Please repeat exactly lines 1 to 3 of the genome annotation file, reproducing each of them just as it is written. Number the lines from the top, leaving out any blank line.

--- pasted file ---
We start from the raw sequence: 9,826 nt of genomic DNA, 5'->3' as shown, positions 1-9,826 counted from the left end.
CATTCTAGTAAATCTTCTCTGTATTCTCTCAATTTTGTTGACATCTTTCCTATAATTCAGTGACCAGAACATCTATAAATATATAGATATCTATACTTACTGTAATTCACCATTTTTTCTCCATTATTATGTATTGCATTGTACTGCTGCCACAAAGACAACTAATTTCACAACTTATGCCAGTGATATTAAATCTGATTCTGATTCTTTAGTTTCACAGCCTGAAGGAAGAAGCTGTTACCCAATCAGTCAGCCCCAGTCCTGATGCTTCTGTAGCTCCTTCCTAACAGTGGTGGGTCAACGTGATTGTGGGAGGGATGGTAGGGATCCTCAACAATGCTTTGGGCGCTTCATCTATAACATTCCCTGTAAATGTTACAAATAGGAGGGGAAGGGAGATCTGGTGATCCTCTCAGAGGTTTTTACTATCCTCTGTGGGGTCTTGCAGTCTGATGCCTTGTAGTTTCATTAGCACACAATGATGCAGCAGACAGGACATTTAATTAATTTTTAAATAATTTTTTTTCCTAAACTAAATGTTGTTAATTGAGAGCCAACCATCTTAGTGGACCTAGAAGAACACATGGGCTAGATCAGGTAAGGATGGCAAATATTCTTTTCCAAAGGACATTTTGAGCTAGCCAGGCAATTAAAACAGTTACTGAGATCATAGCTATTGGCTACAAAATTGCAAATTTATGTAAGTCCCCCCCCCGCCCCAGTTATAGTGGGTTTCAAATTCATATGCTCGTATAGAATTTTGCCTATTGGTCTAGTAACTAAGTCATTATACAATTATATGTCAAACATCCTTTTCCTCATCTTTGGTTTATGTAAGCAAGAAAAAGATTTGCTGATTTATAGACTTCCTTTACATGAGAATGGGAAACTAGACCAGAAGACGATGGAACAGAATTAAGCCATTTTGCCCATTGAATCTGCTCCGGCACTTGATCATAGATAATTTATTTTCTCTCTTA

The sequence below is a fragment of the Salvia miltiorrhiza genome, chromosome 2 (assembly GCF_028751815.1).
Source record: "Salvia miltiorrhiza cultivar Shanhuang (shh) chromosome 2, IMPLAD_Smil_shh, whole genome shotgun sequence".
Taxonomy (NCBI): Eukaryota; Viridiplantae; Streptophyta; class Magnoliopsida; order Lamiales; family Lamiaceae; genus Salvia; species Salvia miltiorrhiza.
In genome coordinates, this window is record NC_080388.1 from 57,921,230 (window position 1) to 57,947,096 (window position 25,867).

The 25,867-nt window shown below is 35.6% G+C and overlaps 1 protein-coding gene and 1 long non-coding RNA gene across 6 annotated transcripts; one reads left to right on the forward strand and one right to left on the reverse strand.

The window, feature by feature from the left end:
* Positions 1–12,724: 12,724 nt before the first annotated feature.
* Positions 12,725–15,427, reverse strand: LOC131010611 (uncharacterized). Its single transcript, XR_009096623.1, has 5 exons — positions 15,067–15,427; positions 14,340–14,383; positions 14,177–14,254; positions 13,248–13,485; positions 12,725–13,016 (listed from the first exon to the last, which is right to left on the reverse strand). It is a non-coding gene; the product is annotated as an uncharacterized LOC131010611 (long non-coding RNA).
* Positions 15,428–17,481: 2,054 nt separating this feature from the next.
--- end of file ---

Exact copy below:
We start from the raw sequence: 9,826 nt of genomic DNA, 5'->3' as shown, positions 1-9,826 counted from the left end.
CATTCTAGTAAATCTTCTCTGTATTCTCTCAATTTTGTTGACATCTTTCCTATAATTCAGTGACCAGAACATCTATAAATATATAGATATCTATACTTACTGTAATTCACCATTTTTTCTCCATTATTATGTATTGCATTGTACTGCTGCCACAAAGACAACTAATTTCACAACTTATGCCAGTGATATTAAATCTGATTCTGATTCTTTAGTTTCACAGCCTGAAGGAAGAAGCTGTTACCCAATCAGTCAGCCCCAGTCCTGATGCTTCTGTAGCTCCTTCCTAACAGTGGTGGGTCAACGTGATTGTGGGAGGGATGGTAGGGATCCTCAACAATGCTTTGGGCGCTTCATCTATAACATTCCCTGTAAATGTTACAAATAGGAGGGGAAGGGAGATCTGGTGATCCTCTCAGAGGTTTTTACTATCCTCTGTGGGGTCTTGCAGTCTGATGCCTTGTAGTTTCATTAGCACACAATGATGCAGCAGACAGGACATTTAATTAATTTTTAAATAATTTTTTTTCCTAAACTAAATGTTGTTAATTGAGAGCCAACCATCTTAGTGGACCTAGAAGAACACATGGGCTAGATCAGGTAAGGATGGCAAATATTCTTTTCCAAAGGACATTTTGAGCTAGCCAGGCAATTAAAACAGTTACTGAGATCATAGCTATTGGCTACAAAATTGCAAATTTATGTAAGTCCCCCCCCCGCCCCAGTTATAGTGGGTTTCAAATTCATATGCTCGTATAGAATTTTGCCTATTGGTCTAGTAACTAAGTCATTATACAATTATATGTCAAACATCCTTTTCCTCATCTTTGGTTTATGTAAGCAAGAAAAAGATTTGCTGATTTATAGACTTCCTTTACATGAGAATGGGAAACTAGACCAGAAGACGATGGAACAGAATTAAGCCATTTTGCCCATTGAATCTGCTCCGGCACTTGATCATAGATAATTTATTTTCTCTCTTA

The sequence below is a fragment of the Salvia miltiorrhiza genome, chromosome 2 (assembly GCF_028751815.1).